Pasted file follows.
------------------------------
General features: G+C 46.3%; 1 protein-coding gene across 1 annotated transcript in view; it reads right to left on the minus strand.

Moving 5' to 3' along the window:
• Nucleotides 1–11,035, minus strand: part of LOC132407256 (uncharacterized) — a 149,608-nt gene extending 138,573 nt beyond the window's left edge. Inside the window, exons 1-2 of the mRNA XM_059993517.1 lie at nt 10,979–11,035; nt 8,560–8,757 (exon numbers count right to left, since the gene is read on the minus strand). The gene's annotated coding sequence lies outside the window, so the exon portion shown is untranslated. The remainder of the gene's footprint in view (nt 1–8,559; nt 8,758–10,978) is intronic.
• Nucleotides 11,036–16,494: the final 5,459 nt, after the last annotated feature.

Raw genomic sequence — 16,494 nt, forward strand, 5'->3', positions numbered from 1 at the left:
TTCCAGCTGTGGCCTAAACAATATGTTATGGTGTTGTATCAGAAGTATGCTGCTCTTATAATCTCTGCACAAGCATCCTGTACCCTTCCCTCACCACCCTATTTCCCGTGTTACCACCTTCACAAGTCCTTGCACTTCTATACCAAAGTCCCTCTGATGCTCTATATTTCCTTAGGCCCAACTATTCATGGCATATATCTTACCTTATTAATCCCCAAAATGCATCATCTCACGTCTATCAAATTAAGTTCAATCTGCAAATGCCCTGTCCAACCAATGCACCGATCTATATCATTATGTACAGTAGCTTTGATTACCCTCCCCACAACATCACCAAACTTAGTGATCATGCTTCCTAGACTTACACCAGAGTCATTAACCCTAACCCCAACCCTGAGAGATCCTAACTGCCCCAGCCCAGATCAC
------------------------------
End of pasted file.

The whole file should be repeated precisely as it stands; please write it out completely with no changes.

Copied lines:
General features: G+C 46.3%; 1 protein-coding gene across 1 annotated transcript in view; it reads right to left on the minus strand.

Moving 5' to 3' along the window:
• Nucleotides 1–11,035, minus strand: part of LOC132407256 (uncharacterized) — a 149,608-nt gene extending 138,573 nt beyond the window's left edge. Inside the window, exons 1-2 of the mRNA XM_059993517.1 lie at nt 10,979–11,035; nt 8,560–8,757 (exon numbers count right to left, since the gene is read on the minus strand). The gene's annotated coding sequence lies outside the window, so the exon portion shown is untranslated. The remainder of the gene's footprint in view (nt 1–8,559; nt 8,758–10,978) is intronic.
• Nucleotides 11,036–16,494: the final 5,459 nt, after the last annotated feature.

Raw genomic sequence — 16,494 nt, forward strand, 5'->3', positions numbered from 1 at the left:
TTCCAGCTGTGGCCTAAACAATATGTTATGGTGTTGTATCAGAAGTATGCTGCTCTTATAATCTCTGCACAAGCATCCTGTACCCTTCCCTCACCACCCTATTTCCCGTGTTACCACCTTCACAAGTCCTTGCACTTCTATACCAAAGTCCCTCTGATGCTCTATATTTCCTTAGGCCCAACTATTCATGGCATATATCTTACCTTATTAATCCCCAAAATGCATCATCTCACGTCTATCAAATTAAGTTCAATCTGCAAATGCCCTGTCCAACCAATGCACCGATCTATATCATTATGTACAGTAGCTTTGATTACCCTCCCCACAACATCACCAAACTTAGTGATCATGCTTCCTAGACTTACACCAGAGTCATTAACCCTAACCCCAACCCTGAGAGATCCTAACTGCCCCAGCCCAGATCAC